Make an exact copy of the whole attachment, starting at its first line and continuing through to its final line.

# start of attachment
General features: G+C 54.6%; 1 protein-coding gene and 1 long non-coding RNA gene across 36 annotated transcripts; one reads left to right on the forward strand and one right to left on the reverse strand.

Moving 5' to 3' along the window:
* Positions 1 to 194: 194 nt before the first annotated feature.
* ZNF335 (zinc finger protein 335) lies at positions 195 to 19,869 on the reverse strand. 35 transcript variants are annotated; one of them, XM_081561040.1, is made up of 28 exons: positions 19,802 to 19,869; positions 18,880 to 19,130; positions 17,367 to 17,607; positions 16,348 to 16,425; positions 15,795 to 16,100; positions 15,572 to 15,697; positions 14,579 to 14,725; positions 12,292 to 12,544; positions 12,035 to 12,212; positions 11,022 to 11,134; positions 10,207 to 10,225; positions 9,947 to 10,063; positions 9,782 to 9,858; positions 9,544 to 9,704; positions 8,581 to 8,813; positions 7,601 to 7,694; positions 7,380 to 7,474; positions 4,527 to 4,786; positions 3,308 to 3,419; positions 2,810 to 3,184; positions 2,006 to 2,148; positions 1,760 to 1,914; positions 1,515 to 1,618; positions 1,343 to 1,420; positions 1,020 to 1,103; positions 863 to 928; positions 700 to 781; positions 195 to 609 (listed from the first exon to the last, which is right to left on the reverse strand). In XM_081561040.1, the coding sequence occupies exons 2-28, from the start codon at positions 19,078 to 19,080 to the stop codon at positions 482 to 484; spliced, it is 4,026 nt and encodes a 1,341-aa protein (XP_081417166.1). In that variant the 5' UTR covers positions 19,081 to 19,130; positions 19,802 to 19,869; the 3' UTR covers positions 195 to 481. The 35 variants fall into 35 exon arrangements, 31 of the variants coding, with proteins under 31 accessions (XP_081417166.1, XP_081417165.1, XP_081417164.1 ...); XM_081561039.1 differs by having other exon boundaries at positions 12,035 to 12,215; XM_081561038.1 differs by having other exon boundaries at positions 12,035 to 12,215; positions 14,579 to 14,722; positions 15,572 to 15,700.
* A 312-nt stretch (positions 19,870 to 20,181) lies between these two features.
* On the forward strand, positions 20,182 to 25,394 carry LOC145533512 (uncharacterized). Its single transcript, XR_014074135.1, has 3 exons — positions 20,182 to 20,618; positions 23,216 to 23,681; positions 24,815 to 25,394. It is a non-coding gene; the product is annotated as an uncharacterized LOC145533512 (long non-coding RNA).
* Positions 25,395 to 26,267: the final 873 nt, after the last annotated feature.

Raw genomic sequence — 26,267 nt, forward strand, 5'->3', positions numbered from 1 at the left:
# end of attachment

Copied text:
General features: G+C 54.6%; 1 protein-coding gene and 1 long non-coding RNA gene across 36 annotated transcripts; one reads left to right on the forward strand and one right to left on the reverse strand.

Moving 5' to 3' along the window:
* Positions 1 to 194: 194 nt before the first annotated feature.
* ZNF335 (zinc finger protein 335) lies at positions 195 to 19,869 on the reverse strand. 35 transcript variants are annotated; one of them, XM_081561040.1, is made up of 28 exons: positions 19,802 to 19,869; positions 18,880 to 19,130; positions 17,367 to 17,607; positions 16,348 to 16,425; positions 15,795 to 16,100; positions 15,572 to 15,697; positions 14,579 to 14,725; positions 12,292 to 12,544; positions 12,035 to 12,212; positions 11,022 to 11,134; positions 10,207 to 10,225; positions 9,947 to 10,063; positions 9,782 to 9,858; positions 9,544 to 9,704; positions 8,581 to 8,813; positions 7,601 to 7,694; positions 7,380 to 7,474; positions 4,527 to 4,786; positions 3,308 to 3,419; positions 2,810 to 3,184; positions 2,006 to 2,148; positions 1,760 to 1,914; positions 1,515 to 1,618; positions 1,343 to 1,420; positions 1,020 to 1,103; positions 863 to 928; positions 700 to 781; positions 195 to 609 (listed from the first exon to the last, which is right to left on the reverse strand). In XM_081561040.1, the coding sequence occupies exons 2-28, from the start codon at positions 19,078 to 19,080 to the stop codon at positions 482 to 484; spliced, it is 4,026 nt and encodes a 1,341-aa protein (XP_081417166.1). In that variant the 5' UTR covers positions 19,081 to 19,130; positions 19,802 to 19,869; the 3' UTR covers positions 195 to 481. The 35 variants fall into 35 exon arrangements, 31 of the variants coding, with proteins under 31 accessions (XP_081417166.1, XP_081417165.1, XP_081417164.1 ...); XM_081561039.1 differs by having other exon boundaries at positions 12,035 to 12,215; XM_081561038.1 differs by having other exon boundaries at positions 12,035 to 12,215; positions 14,579 to 14,722; positions 15,572 to 15,700.
* A 312-nt stretch (positions 19,870 to 20,181) lies between these two features.
* On the forward strand, positions 20,182 to 25,394 carry LOC145533512 (uncharacterized). Its single transcript, XR_014074135.1, has 3 exons — positions 20,182 to 20,618; positions 23,216 to 23,681; positions 24,815 to 25,394. It is a non-coding gene; the product is annotated as an uncharacterized LOC145533512 (long non-coding RNA).
* Positions 25,395 to 26,267: the final 873 nt, after the last annotated feature.

Raw genomic sequence — 26,267 nt, forward strand, 5'->3', positions numbered from 1 at the left: